The graduate students in my teaching seminar were excited by the concept of “backward design” in constructing syllabi but also concerned about whether they needed to explain the concept to their undergraduate students. They asked, “how much do students need to know about why an instructor chose a specific path for course? If we describe the overall trajectory of a course, do we have to do that for every unit? Do we have to explain our lesson plans for every day we meet?” They had seen their own undergraduate instructors talking about course structures and lesson plans as if they were playing a game with the students called “I’ve got a secret.” They had kept students in the dark until the last possible moment, when all was revealed.
As I reflected on this dilemma, I thought back to an issue that we previously discussed as an impediment to student learning: the curse of expertise. “The curse of expertise” is a classic problem someone faces in trying to explain something to another person who is much less knowledgeable about a subject. Where to begin? The person doing the explaining not only needs a plan for what to tell the novice but also for what to leave out. Because novices may have little substantive knowledge about the phenomenon, they don’t know where the expert is going next and whether they are getting closer to the goal of learning the new concept or principle.
The curse of expertise is rooted in the way that experts develop their store of accumulated knowledge. Eventually, much of it is implicit, consisting of hidden assumptions, taken for granted principles, and buried knowledge of the paths not to be taken because they don’t work. Such expertise was won through years of experience and they have forgotten the difficulties on the road to their current privileged status. The curse causes experts to move too quickly through foundational knowledge so that they can get to their strengths – – state-of-the-art knowledge of the field. But their students were not on that long journey and so they missed out on the intermediate steps leading up to expert status. Consequently, experts often have a hard time teaching novices, especially in introductory courses. They find it hard to put aside all they have learned and put themselves in the position of someone starting afresh in their field. But what if they were forced to look back on the route they had taken?
The concept of backward design in syllabus construction as well as in course design more generally calls our attention, as experts, to the need for conscious reflection on why we are doing what we are doing. Although it is impossible for experts to purge themselves of their expert knowledge, it is feasible to ask them to start at the end of the journey, with course goals, and then be analytical about how those goals can be achieved. I suggest that the issue be framed as one of building transparent structures whose purposes can be explained to students as enabling them to achieve course goals. The course goals, in turn, need to be stated as things that students will be able to do, rather than as abstract lists of facts, concepts, and theories. Stating goals as things students will be able to do enables them to see for themselves whether they are making progress and gives experts an external indictor of whether they are being understood.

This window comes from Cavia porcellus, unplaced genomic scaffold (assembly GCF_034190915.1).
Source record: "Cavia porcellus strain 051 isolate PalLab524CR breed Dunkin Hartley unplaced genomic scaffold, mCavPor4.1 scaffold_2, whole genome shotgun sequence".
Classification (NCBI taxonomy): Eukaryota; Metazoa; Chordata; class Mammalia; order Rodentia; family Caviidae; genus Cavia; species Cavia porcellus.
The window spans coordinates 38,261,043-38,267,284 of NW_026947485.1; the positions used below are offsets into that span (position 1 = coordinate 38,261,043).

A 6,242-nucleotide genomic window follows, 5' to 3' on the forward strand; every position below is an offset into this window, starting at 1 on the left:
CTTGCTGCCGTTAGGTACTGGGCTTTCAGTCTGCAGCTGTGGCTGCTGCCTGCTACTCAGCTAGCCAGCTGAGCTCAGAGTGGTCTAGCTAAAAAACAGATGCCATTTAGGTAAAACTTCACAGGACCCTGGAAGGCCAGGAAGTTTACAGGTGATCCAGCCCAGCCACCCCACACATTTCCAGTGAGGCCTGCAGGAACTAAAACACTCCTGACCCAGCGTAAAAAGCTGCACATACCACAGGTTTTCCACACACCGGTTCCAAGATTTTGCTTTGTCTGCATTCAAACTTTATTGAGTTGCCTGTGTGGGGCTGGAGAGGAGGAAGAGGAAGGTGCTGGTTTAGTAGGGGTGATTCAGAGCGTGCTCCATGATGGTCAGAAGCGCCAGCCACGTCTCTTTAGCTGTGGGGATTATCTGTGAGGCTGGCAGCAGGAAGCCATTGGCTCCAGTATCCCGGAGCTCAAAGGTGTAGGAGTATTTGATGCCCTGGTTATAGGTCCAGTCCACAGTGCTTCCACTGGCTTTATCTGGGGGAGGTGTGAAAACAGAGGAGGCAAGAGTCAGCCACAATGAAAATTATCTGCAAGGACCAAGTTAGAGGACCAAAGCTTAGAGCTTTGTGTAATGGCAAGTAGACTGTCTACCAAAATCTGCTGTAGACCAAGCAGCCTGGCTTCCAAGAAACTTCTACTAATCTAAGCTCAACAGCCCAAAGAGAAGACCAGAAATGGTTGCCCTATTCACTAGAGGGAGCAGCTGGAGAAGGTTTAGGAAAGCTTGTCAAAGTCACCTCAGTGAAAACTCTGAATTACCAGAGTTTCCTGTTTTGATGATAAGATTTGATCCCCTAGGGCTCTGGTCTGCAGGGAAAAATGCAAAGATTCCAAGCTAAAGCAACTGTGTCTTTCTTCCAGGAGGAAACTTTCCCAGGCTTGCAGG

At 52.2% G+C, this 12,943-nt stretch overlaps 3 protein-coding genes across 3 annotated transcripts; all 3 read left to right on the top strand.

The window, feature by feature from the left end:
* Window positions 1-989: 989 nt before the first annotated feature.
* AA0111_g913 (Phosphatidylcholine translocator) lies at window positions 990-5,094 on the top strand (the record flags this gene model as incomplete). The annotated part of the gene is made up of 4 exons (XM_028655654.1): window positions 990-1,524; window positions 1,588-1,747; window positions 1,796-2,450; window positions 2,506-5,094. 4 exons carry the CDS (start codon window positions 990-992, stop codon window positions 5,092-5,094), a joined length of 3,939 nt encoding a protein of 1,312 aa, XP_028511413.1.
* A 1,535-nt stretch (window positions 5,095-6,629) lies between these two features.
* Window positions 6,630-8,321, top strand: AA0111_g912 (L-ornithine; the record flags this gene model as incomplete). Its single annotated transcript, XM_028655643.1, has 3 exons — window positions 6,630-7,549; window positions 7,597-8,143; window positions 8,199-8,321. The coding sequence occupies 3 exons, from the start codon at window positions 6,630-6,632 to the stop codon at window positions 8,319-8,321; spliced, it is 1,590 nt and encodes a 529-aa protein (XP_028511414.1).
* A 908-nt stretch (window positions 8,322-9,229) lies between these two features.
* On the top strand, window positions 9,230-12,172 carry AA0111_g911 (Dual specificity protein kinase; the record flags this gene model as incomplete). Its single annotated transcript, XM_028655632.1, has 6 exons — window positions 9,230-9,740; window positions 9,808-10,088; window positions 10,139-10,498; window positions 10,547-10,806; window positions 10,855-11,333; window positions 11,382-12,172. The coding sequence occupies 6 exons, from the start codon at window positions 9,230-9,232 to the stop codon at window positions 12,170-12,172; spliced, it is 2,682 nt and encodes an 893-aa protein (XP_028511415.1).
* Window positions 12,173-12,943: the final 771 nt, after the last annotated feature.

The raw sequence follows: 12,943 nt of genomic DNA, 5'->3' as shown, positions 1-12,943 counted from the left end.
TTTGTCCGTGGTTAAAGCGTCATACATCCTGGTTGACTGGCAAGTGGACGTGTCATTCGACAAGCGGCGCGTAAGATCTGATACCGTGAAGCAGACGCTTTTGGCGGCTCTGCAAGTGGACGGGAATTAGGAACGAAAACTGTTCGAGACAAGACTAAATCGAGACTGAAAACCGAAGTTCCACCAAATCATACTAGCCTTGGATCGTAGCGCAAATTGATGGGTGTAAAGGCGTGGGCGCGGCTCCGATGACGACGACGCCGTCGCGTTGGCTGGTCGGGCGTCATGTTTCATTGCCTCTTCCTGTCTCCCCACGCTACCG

To be clear: the reason for asking instructors to reveal the structural principles of the course is that it explicitly acknowledges the role that students’ comprehension of the design will play in their performance. The principle of revealing the intentions behind the elements of course design extends to daily lesson plans and assignments, as well as the overall structure of the course. For example, when students ask, “why are we doing this reading,” the answer will have to do with how the reading relates to the explicit goals for the day, such as providing a context-rich example permitting structured discussion. The instructor will have already shared with the students the benefits of such discussions orally, on the syllabus, or both. When students ask “why did you put us into cooperative learning groups,” the answer will involve the instructor reminding students of the theory of learning underlying the structure of the course and how group work is an application based on that theory.
The curse of expertise can be overcome when experts are willing to pull back from focusing solely on final destinations. Instead, they need to consider the many steps required to complete the journey. By working through a design that transparently reveals to students why each stage of the process has been chosen, it becomes easier for experts to recognize the extent to which they have overlooked the implicit knowledge underpinning their expertise. Moreover, considering how to reconstruct that knowledge and make it explicit to students can be a rewarding activity, as it may remind instructors of how much they enjoyed developing their expertise.
Another great post, Howard. Reading this reminds me of a new strategy around assignment design called “transparent design” in which you explain (in quite detail) what an assignment is, how it relates to life/the major/the course and what skills a student develops along the way. I’ve used the design method for 2 semesters to guide my research methods undergrads through a data collection project; their projects are stronger as a result. See here: https://atl.wsu.edu/assignment-design/transparent-assignment-design/
Julie, thanks for the comment. Yes, James Rhem recently put me onto Mary-Ann Winkelmes’ “transparency project.”
On her website, you can find some templates & checklists for using the method. Thanks for adding more knowledge for readers of this blog.
I see that your link also takes people to forms & templates they can use (“Transparent Assignment Design Toolkit”).